My obsession with all things Mary Roach is well known, so of course I was glad to get my hands on a copy of her most recent masterpiece, Gulp: Adventures on the Alimentary Canal. This book marks the author’s return to the taboo aspects of the human body; but instead of talking about decomposition (Stiff) or sex organs (Bonk), there are chapters on saliva, competitive eating, and poop transplants.
In other words, my kind of book.
Gulp follows the digestive system from nose to tail (as it were), with stops in the mouth, stomach, and intestines. En route the reader is treated to detailed info about taste buds, thoughts on whether or not you can survive being swallowed alive, experiments that try to prove that a mealworm can gnaw its way out of a frog’s stomach, and thoughts on what happens to farts that are suppressed instead of expelled.
Roach tells these stories and more with great attention to detail and an obvious enjoyment of her research and respect for the people she interviews. It’s also done with a great deal of humor, particularly in footnotes — it’s obvious that the author can’t bear to leave some of this stuff out. And who would, with gems like this:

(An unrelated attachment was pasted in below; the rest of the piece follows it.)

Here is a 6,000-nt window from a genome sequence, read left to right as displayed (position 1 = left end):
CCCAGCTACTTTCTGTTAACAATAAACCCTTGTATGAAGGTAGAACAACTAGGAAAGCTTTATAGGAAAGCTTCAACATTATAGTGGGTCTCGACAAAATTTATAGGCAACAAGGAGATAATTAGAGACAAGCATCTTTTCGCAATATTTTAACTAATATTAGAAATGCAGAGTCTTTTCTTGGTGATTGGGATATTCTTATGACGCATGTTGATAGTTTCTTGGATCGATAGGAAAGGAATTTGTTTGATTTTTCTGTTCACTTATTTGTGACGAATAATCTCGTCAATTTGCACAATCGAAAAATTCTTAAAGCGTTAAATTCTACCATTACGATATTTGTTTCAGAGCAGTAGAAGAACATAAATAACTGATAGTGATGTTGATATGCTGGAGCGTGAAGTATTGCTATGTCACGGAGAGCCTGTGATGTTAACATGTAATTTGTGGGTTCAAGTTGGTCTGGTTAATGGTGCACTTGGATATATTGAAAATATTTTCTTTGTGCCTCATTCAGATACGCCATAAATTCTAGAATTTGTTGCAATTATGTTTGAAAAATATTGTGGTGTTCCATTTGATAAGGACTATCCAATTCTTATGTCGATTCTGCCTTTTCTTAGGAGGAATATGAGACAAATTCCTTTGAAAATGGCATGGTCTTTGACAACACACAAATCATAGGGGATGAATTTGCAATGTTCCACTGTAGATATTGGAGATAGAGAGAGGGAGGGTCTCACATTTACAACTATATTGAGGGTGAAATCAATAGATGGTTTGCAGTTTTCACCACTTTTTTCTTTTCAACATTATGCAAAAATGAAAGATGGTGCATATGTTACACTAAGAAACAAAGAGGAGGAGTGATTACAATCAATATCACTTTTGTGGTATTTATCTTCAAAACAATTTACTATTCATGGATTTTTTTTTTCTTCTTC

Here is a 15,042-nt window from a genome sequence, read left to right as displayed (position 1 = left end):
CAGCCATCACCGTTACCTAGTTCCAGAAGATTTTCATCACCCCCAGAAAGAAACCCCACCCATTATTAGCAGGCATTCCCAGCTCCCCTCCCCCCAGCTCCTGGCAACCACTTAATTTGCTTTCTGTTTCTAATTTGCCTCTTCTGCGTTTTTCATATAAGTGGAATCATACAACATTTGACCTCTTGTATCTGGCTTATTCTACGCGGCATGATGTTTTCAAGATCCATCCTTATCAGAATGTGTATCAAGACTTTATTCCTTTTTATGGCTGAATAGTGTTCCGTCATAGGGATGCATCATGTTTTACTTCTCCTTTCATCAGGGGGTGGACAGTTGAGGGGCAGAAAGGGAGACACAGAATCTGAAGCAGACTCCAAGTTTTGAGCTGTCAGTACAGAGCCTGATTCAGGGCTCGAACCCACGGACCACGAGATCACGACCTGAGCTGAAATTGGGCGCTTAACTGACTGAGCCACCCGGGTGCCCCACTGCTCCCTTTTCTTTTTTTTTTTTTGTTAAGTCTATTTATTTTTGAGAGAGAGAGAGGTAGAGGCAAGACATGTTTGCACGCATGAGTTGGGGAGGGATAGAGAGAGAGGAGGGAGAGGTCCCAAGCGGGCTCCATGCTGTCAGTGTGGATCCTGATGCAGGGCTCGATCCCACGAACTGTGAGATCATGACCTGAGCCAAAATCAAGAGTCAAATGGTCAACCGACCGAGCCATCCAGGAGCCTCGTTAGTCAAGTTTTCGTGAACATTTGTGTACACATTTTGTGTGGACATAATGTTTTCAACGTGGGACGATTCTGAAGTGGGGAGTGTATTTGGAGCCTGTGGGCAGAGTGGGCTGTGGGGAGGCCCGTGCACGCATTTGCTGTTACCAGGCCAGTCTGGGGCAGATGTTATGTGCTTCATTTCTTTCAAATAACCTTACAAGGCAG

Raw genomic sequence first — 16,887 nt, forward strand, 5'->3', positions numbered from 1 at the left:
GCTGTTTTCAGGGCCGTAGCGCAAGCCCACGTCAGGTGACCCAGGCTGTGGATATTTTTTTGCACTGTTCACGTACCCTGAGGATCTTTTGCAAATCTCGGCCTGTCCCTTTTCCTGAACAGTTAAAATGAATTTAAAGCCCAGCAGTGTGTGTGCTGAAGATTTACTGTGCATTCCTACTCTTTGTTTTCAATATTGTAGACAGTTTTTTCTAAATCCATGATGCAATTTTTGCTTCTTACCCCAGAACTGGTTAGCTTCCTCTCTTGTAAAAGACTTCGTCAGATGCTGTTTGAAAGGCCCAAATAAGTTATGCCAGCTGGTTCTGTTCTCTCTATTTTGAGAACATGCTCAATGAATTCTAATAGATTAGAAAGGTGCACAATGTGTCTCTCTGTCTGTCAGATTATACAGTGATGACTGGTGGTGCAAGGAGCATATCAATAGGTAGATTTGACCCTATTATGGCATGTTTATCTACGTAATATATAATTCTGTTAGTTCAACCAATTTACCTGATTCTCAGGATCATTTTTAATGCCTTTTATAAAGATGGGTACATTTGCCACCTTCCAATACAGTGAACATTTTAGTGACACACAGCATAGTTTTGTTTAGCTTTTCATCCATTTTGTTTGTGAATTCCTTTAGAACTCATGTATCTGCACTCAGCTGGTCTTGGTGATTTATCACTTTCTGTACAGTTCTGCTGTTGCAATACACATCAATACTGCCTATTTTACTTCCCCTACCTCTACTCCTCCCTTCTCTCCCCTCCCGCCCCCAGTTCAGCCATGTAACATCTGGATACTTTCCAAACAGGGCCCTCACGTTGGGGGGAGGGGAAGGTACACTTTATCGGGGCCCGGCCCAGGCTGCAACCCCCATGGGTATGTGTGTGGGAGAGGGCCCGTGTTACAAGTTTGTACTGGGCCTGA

In “The Effect of a Native Mexican Diet on Learning and Reasoning in White Rats,” subjects were served chili con carne, boiled pinto beans, and black coffee. Their scores at maze-solving remained high, possibly because of an added impetus to find their way to a bathroom.
Just read it
Gulp — like all of Mary Roach’s books — is informative, scrupulously researched, and funny when you least expect it. Sure it’s a little gross, but the author’s enthusiasm is catching. Plus, who could resist picking up a copy after watching the official book trailer?